“I love heights, haven’t you seen my high heels?” sighs Carrie Bradshaw in ‘Sex and the City’ and we can’t agree more. Short women love heels for the height and added confidence, and tall women love heels for the feminine gait they endow. But very high heels also need to come with a warning sign. Even an experienced wearer like Naomi Campbell took a tumble in the middle of a Vivienne Westwood show, and falling on the ramp has become a job hazard for models. If international supermodels find these heels difficult to wear, where does that leave regular women?
No matter how much you may want to avoid high heels, the fact is that most times they are non-negotiable, such as at black-tie events. Make the most of the occasion with these 5 tips:
Rub them with sandpaper: You got new heels? The chances that you will stumble on them are high so rub the sole of the shoe with sandpaper. This will give you extra traction, and that’s always a good thing.You’ll get a better grip on the ground,and chances of falling will also be diminished.
Step forward heel first:Step with your heel first and then your toe. It looks best and actually gives you more balance. There are a few exceptions, such as when you are walking down the stairs – in such instances, step with your heel and toe together. Similarly, while climbing up steps, your weight falls on the toe so keep the toe first and don’t be afraid of holding the railing.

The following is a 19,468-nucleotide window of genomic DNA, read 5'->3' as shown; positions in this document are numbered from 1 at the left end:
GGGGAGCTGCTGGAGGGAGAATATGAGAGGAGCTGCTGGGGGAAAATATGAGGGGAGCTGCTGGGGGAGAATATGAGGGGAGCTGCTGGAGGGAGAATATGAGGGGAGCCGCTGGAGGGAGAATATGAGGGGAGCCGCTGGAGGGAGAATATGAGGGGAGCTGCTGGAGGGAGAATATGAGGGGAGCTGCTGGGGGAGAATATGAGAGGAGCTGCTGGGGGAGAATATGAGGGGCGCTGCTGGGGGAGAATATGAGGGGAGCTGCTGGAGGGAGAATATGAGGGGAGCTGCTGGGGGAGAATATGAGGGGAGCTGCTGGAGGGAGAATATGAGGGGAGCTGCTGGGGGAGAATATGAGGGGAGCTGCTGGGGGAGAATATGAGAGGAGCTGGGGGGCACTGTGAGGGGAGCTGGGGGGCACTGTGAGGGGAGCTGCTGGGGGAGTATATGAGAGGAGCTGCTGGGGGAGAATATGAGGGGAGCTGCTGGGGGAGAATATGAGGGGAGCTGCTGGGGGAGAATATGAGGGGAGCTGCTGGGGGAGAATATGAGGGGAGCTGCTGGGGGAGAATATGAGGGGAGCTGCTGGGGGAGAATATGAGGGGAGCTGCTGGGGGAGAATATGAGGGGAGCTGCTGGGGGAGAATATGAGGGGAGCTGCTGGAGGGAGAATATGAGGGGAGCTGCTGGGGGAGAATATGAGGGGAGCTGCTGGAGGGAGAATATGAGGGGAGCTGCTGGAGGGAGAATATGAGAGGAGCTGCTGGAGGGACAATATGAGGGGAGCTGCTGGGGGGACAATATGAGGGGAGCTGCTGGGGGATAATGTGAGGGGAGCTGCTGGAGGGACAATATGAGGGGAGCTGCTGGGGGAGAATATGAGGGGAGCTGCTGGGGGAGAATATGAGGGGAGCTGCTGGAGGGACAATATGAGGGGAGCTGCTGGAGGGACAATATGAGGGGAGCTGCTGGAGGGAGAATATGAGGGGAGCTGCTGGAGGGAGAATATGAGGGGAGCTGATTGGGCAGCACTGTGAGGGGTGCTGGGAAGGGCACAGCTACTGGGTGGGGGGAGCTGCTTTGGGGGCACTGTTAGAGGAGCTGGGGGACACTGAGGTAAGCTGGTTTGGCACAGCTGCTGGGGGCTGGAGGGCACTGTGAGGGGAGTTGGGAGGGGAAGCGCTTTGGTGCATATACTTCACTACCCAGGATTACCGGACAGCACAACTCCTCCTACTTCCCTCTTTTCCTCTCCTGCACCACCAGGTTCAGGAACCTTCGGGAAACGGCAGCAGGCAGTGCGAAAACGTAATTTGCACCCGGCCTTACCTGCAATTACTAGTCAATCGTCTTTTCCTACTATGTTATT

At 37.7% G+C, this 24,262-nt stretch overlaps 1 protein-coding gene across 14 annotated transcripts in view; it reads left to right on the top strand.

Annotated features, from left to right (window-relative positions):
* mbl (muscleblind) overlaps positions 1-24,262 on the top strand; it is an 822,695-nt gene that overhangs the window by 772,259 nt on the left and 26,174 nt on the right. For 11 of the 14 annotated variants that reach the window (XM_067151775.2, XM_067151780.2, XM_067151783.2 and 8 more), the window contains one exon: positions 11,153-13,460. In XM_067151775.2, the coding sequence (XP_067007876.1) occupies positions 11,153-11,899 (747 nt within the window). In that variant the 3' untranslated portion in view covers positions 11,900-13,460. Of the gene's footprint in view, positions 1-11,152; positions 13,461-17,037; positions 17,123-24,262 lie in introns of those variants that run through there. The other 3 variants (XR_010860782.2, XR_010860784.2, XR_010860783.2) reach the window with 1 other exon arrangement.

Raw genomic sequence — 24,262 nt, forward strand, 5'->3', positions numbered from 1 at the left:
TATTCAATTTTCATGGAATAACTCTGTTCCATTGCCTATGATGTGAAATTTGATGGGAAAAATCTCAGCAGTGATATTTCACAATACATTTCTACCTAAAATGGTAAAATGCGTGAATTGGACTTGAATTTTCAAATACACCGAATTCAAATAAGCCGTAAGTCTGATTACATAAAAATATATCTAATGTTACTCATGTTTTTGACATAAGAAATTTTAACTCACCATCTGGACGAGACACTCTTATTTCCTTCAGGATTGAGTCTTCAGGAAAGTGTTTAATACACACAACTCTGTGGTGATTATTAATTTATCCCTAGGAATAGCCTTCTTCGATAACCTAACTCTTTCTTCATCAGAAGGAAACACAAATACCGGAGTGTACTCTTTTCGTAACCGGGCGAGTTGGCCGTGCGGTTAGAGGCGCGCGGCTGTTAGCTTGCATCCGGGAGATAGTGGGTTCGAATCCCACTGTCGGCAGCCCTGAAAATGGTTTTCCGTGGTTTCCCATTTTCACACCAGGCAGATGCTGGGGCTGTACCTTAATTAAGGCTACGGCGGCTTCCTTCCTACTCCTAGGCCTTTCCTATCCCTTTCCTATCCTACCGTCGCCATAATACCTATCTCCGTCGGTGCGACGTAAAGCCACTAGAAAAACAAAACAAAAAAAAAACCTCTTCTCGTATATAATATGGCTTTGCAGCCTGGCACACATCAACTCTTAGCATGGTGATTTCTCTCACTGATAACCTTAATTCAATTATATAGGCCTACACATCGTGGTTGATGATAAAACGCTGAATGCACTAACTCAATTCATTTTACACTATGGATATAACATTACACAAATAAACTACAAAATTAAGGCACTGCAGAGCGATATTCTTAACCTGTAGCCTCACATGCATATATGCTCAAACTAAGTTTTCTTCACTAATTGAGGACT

Take small steps:You don’t have to take long or quick strides – and indeed you can’t!Take a breath, walk slowly and take small steps. Wearing heels makes your stride shorter, so you’ll need totake more steps than normal – it’s a good workout as well.
Take rest:Unless you’re a bride or a politician who’s forced to stand for long hours meeting people, no one expects you to be on your feet all the time. So take a break, sit, rest and get up again. It will give your feet the respite they need.
Be graceful: You need to maintain your body’s centre ofbalance and look graceful. So relax your hips and knees, engage your abs, keep your shoulders back, and hold your head high. It is easier said than done but a little practice will help. You can also sing a tune in your head and walk to its rhythm.
And if you do stumble, take a cue from Naomi: Just get up, laugh it off, and keep on strutting! That’s pride!